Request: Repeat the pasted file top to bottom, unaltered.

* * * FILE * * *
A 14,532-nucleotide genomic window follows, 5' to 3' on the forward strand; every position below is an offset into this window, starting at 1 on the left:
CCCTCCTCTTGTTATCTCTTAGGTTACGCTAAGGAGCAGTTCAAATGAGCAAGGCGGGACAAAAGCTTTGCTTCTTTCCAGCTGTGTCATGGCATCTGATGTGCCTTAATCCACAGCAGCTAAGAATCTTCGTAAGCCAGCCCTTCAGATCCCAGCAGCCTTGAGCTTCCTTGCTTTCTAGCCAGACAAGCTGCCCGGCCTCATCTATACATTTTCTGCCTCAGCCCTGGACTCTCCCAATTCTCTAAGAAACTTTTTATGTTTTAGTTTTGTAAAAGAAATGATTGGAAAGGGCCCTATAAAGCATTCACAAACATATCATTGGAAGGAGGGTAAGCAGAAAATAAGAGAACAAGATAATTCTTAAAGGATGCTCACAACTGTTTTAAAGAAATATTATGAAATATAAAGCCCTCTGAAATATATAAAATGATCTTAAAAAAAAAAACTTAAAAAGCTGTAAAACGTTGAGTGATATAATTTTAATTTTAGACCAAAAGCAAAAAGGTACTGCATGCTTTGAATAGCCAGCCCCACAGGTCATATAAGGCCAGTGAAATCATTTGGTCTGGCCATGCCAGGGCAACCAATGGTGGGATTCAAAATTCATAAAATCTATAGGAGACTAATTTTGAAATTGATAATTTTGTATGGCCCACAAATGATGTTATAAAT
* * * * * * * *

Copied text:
A 14,532-nucleotide genomic window follows, 5' to 3' on the forward strand; every position below is an offset into this window, starting at 1 on the left:
CCCTCCTCTTGTTATCTCTTAGGTTACGCTAAGGAGCAGTTCAAATGAGCAAGGCGGGACAAAAGCTTTGCTTCTTTCCAGCTGTGTCATGGCATCTGATGTGCCTTAATCCACAGCAGCTAAGAATCTTCGTAAGCCAGCCCTTCAGATCCCAGCAGCCTTGAGCTTCCTTGCTTTCTAGCCAGACAAGCTGCCCGGCCTCATCTATACATTTTCTGCCTCAGCCCTGGACTCTCCCAATTCTCTAAGAAACTTTTTATGTTTTAGTTTTGTAAAAGAAATGATTGGAAAGGGCCCTATAAAGCATTCACAAACATATCATTGGAAGGAGGGTAAGCAGAAAATAAGAGAACAAGATAATTCTTAAAGGATGCTCACAACTGTTTTAAAGAAATATTATGAAATATAAAGCCCTCTGAAATATATAAAATGATCTTAAAAAAAAAAACTTAAAAAGCTGTAAAACGTTGAGTGATATAATTTTAATTTTAGACCAAAAGCAAAAAGGTACTGCATGCTTTGAATAGCCAGCCCCACAGGTCATATAAGGCCAGTGAAATCATTTGGTCTGGCCATGCCAGGGCAACCAATGGTGGGATTCAAAATTCATAAAATCTATAGGAGACTAATTTTGAAATTGATAATTTTGTATGGCCCACAAATGATGTTATAAAT